Bold statement? Well – decisions relating to their paperwork, anyway.
By about now probably at least one reader wants to slap me down, but keep reading. Maybe I can convince you!
Susan was one of my clients. Files and paper layered her desk like wallpaper. Even she didn’t remember the colour of her desktop – it hadn’t been seen in years. People shuddered as they walked past, and everyone was scared to leave anything there for fear it would never see the light of day again.
With very few exceptions, desk owners like Susan feel as though they’ve got just too much work to do, whether they’ve got a small space in an open-plan environment or a large but seriously cluttered self-contained office. Even when they make bold statements to others such as ‘I know where everything is’, there’s a little corner of their mind going ‘I’ve got TOO MUCH TO DO’. Stress and a sense of overload are the outcome.
The great news is – clearing the clutter is the fastest stress-releaser in town.
Almost everyone with a messy environment has two things in common:
- They don’t make decisions when something first arrives – whether physical or electronic. The typical thought process is: ‘I’ll think about (or look at) that later’
- Something needs doing some time soon. They put it beside their current work, at their elbow, under their nose, so they ‘won’t forget it’ until they ‘get round to it’. Then, when the next thing arrives it goes on top of the ugly pile already there, or a new pile starts.
Before too long the whole desk is littered. Then every other available space is brought into service – floor, tables, shelves, the top of any nearby furniture or equipment. If it’s an open-plan environment the flood-tide of non-decisions and waiting items becomes a tsunami – affecting all those around.
To overcome this challenge three areas need attention – layout and equipment; cleaning out the clutter and setting up good systems; and then good habits, maintaining the systems.
1. Layout and equipment
- Place things upright, not flat. Then you can retrieve and return them quickly. Quefiles, designed by one of my clients, are the best solution I’ve found.
- The space closest to you is your most precious. Only have things within reach that you use constantly.
- If your desk is facing others you’ll regularly be distracted. Many people find up to an extra hour a day by simply shifting their desk, chair or computer position.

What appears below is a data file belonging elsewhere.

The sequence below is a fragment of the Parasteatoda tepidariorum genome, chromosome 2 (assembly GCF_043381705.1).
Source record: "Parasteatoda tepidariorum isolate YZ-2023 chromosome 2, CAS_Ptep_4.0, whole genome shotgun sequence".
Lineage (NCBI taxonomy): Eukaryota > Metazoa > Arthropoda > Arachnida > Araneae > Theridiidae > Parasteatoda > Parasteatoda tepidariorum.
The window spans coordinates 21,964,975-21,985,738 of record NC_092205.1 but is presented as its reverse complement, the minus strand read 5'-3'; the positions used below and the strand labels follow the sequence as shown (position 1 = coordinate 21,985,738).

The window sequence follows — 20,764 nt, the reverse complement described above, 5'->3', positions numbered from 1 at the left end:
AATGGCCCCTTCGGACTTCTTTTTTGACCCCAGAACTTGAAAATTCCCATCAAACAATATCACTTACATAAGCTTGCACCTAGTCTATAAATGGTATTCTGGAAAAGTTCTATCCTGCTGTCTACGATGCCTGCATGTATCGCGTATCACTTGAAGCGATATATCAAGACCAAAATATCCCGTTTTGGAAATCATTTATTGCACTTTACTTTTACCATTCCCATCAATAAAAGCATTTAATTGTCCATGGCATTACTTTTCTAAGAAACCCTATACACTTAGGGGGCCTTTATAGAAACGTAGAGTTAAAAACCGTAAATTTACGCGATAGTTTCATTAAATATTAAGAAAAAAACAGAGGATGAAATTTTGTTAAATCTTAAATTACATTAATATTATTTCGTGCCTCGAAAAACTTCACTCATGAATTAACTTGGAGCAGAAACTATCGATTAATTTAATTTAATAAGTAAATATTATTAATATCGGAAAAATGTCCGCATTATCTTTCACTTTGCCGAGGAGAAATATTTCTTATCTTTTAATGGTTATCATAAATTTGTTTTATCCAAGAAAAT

2. Clean up the clutter and set up good systems
We all allow insidious junk to sneak into little corners. There’s bound to be some ‘stuff’ that can be either thrown out or repositioned, put into archives, or taken home.
Have an annual ‘Clean up the office day’ and involve the whole team. This is a great way to get a fast start. It’s also more enjoyable. (If you’d like more help with this topic, check out ‘Getting a grip on the paper war’, available from all good bookshops or our website.)
What about that backlog of old files (not urgent, but waiting for attention)? Ever heard someone justify piles with ‘I’ll get to them soon – not worth putting them away right now.’ What subliminal message do we get when work sits in front of us all the time? All day long invisible hands wave at us, saying ‘Pick me, pick me’. Pressure, pressure!
One solution is to make a daily appointment with ourselves to work for an hour a day on the backlog. Select a time of day when you’ll be ready for a break from more demanding work. It’s amazing how quickly we can reduce the pile when we’re focused. (The most critical part of this advice is to put a reminder in the diary.)
3. Maintain the systems
Place your current projects and work in a Quefile, using named folders for each category, and you’ve got everything you need within fingertip reach but neatly out of the way. They’re better than in-trays, which often become rats’ nests of forgotten documentation. The top of the desk is clear for whatever you’re currently working on, but future tasks are easily seen because of the tiered placement.
Another option is a desk suspension file drawer. However, many folk don’t like putting important work there for fear they’ll forget it – the ‘out of sight, out of mind’ syndrome.
When work comes in, the two first decisions are: ‘Can I do it in 2-3 minutes, or should I schedule time later?’ If it’s quick, do it now. If it needs a concentrated block of time, block a timeslot in your calendar and put it in its folder – out of eye range. Because you’ve made a diary note, and put it in a named folder, you won’t forget it.